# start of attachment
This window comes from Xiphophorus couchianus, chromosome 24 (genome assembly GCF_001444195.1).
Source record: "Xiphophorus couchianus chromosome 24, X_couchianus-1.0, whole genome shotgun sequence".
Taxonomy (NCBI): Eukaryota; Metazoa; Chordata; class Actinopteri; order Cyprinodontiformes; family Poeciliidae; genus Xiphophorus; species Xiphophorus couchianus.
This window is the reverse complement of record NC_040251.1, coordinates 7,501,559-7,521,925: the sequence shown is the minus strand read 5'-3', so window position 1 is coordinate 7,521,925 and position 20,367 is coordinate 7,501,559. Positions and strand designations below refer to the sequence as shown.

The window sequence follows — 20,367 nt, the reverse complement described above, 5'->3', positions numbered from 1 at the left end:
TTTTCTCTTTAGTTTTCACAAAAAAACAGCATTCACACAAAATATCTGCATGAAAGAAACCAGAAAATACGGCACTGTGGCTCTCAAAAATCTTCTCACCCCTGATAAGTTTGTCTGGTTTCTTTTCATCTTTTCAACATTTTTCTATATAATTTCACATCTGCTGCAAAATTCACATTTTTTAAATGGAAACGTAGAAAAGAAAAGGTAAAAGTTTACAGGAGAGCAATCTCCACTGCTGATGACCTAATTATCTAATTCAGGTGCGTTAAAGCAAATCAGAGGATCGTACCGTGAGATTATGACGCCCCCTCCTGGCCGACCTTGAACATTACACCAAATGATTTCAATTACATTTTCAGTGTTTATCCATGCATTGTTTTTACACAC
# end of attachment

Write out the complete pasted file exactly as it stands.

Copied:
This window comes from Xiphophorus couchianus, chromosome 24 (genome assembly GCF_001444195.1).
Source record: "Xiphophorus couchianus chromosome 24, X_couchianus-1.0, whole genome shotgun sequence".
Taxonomy (NCBI): Eukaryota; Metazoa; Chordata; class Actinopteri; order Cyprinodontiformes; family Poeciliidae; genus Xiphophorus; species Xiphophorus couchianus.
This window is the reverse complement of record NC_040251.1, coordinates 7,501,559-7,521,925: the sequence shown is the minus strand read 5'-3', so window position 1 is coordinate 7,521,925 and position 20,367 is coordinate 7,501,559. Positions and strand designations below refer to the sequence as shown.

The window sequence follows — 20,367 nt, the reverse complement described above, 5'->3', positions numbered from 1 at the left end:
TTTTCTCTTTAGTTTTCACAAAAAAACAGCATTCACACAAAATATCTGCATGAAAGAAACCAGAAAATACGGCACTGTGGCTCTCAAAAATCTTCTCACCCCTGATAAGTTTGTCTGGTTTCTTTTCATCTTTTCAACATTTTTCTATATAATTTCACATCTGCTGCAAAATTCACATTTTTTAAATGGAAACGTAGAAAAGAAAAGGTAAAAGTTTACAGGAGAGCAATCTCCACTGCTGATGACCTAATTATCTAATTCAGGTGCGTTAAAGCAAATCAGAGGATCGTACCGTGAGATTATGACGCCCCCTCCTGGCCGACCTTGAACATTACACCAAATGATTTCAATTACATTTTCAGTGTTTATCCATGCATTGTTTTTACACAC